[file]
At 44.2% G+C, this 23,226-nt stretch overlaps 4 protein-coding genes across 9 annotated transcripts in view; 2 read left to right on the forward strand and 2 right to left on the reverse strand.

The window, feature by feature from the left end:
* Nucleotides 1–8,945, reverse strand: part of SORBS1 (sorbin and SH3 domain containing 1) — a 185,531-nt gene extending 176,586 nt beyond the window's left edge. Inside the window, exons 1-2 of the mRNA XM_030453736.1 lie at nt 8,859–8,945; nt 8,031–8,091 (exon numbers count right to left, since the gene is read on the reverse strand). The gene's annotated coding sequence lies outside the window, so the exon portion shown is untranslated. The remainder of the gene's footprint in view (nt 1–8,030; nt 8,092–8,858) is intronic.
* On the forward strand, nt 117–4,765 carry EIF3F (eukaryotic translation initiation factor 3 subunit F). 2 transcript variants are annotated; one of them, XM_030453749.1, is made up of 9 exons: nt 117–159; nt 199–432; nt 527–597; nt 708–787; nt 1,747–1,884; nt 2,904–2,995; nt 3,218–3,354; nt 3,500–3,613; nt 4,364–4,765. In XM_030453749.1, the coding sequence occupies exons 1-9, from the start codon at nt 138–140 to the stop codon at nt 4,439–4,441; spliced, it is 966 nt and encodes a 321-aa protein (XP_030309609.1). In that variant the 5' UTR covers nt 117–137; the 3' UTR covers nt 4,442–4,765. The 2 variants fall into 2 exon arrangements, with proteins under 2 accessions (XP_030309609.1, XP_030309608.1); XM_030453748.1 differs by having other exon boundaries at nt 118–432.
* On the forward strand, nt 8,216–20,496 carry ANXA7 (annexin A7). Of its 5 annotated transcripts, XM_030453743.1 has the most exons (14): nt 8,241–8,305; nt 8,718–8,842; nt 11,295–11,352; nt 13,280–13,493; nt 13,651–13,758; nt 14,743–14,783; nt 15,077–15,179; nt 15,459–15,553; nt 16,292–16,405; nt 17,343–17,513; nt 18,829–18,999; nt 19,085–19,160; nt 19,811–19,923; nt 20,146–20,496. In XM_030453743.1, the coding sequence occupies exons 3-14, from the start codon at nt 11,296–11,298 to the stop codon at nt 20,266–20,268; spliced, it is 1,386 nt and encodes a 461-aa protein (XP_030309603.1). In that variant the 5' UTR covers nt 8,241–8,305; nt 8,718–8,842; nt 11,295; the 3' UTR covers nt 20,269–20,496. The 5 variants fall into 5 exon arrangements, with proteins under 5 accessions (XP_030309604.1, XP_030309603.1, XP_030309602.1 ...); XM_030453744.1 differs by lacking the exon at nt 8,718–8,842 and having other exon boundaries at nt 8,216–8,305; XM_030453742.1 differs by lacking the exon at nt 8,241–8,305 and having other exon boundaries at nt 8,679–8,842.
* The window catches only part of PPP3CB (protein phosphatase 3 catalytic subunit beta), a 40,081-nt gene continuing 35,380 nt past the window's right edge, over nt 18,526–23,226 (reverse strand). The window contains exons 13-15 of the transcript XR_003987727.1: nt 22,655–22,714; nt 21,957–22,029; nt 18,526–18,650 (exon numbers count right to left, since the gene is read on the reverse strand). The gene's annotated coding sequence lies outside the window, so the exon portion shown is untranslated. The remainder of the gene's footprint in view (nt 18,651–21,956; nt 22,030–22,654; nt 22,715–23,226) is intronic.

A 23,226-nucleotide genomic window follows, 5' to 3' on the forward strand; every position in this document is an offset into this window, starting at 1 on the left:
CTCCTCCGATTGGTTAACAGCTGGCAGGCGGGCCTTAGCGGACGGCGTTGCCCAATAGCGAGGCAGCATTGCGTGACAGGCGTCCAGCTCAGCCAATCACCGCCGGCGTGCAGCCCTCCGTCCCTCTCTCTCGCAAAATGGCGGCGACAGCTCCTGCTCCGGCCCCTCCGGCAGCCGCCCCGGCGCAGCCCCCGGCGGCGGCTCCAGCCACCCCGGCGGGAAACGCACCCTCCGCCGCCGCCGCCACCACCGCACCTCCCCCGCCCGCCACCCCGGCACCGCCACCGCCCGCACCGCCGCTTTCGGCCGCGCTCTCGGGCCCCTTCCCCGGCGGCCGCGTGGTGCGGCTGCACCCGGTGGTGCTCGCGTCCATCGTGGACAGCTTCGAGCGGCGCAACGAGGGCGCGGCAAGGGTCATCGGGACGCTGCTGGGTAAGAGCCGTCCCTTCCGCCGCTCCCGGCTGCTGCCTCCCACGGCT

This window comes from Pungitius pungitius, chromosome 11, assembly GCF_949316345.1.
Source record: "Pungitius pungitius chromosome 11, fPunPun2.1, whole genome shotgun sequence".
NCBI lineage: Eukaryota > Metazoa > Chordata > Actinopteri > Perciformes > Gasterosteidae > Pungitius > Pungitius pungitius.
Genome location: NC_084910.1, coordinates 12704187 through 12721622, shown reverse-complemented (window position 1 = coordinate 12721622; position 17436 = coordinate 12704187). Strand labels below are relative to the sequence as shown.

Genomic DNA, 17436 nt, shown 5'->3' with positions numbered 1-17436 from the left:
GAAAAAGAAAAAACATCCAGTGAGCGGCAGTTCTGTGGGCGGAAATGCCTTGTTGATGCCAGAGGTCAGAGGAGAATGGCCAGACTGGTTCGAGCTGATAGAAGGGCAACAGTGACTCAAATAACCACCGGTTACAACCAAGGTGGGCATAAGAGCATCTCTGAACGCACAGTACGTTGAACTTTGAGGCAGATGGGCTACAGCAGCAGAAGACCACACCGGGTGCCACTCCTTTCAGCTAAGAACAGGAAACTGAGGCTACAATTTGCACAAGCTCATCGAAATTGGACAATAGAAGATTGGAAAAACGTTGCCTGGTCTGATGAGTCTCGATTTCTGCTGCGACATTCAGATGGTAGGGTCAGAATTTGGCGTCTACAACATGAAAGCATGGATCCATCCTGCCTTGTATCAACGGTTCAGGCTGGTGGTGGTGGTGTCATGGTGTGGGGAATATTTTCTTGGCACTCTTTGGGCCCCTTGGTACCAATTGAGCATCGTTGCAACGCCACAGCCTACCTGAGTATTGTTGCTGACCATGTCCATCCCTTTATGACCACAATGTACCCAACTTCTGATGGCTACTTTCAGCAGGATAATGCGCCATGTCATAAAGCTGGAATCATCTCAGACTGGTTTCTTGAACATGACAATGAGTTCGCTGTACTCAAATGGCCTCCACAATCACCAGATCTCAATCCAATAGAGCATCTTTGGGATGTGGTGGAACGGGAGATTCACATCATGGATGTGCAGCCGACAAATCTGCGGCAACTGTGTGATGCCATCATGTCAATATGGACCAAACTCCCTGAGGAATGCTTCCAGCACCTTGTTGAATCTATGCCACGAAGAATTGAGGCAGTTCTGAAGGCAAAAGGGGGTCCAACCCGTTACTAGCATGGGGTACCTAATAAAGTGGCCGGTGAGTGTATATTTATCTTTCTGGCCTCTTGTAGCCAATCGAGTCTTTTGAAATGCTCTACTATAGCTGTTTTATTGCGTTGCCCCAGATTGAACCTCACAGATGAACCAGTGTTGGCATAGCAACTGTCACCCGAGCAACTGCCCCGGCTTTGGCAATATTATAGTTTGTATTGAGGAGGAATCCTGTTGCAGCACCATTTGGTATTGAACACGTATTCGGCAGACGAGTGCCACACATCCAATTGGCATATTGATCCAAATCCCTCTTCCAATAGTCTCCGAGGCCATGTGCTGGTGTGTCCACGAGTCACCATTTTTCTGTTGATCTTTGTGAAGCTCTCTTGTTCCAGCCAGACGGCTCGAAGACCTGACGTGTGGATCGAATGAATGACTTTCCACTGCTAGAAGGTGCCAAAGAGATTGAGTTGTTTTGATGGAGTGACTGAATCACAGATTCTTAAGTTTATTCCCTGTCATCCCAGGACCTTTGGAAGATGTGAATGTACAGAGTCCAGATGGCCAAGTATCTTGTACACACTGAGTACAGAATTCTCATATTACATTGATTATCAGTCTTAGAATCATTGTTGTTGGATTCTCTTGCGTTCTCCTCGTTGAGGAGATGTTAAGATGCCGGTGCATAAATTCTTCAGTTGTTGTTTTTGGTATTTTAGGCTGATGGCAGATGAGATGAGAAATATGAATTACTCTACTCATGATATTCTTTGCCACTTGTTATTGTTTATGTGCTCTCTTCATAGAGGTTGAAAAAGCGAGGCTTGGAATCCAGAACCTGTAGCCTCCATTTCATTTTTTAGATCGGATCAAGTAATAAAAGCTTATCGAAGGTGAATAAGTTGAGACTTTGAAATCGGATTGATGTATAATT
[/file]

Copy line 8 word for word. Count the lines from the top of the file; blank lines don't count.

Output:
CTCCTCCGATTGGTTAACAGCTGGCAGGCGGGCCTTAGCGGACGGCGTTGCCCAATAGCGAGGCAGCATTGCGTGACAGGCGTCCAGCTCAGCCAATCACCGCCGGCGTGCAGCCCTCCGTCCCTCTCTCTCGCAAAATGGCGGCGACAGCTCCTGCTCCGGCCCCTCCGGCAGCCGCCCCGGCGCAGCCCCCGGCGGCGGCTCCAGCCACCCCGGCGGGAAACGCACCCTCCGCCGCCGCCGCCACCACCGCACCTCCCCCGCCCGCCACCCCGGCACCGCCACCGCCCGCACCGCCGCTTTCGGCCGCGCTCTCGGGCCCCTTCCCCGGCGGCCGCGTGGTGCGGCTGCACCCGGTGGTGCTCGCGTCCATCGTGGACAGCTTCGAGCGGCGCAACGAGGGCGCGGCAAGGGTCATCGGGACGCTGCTGGGTAAGAGCCGTCCCTTCCGCCGCTCCCGGCTGCTGCCTCCCACGGCT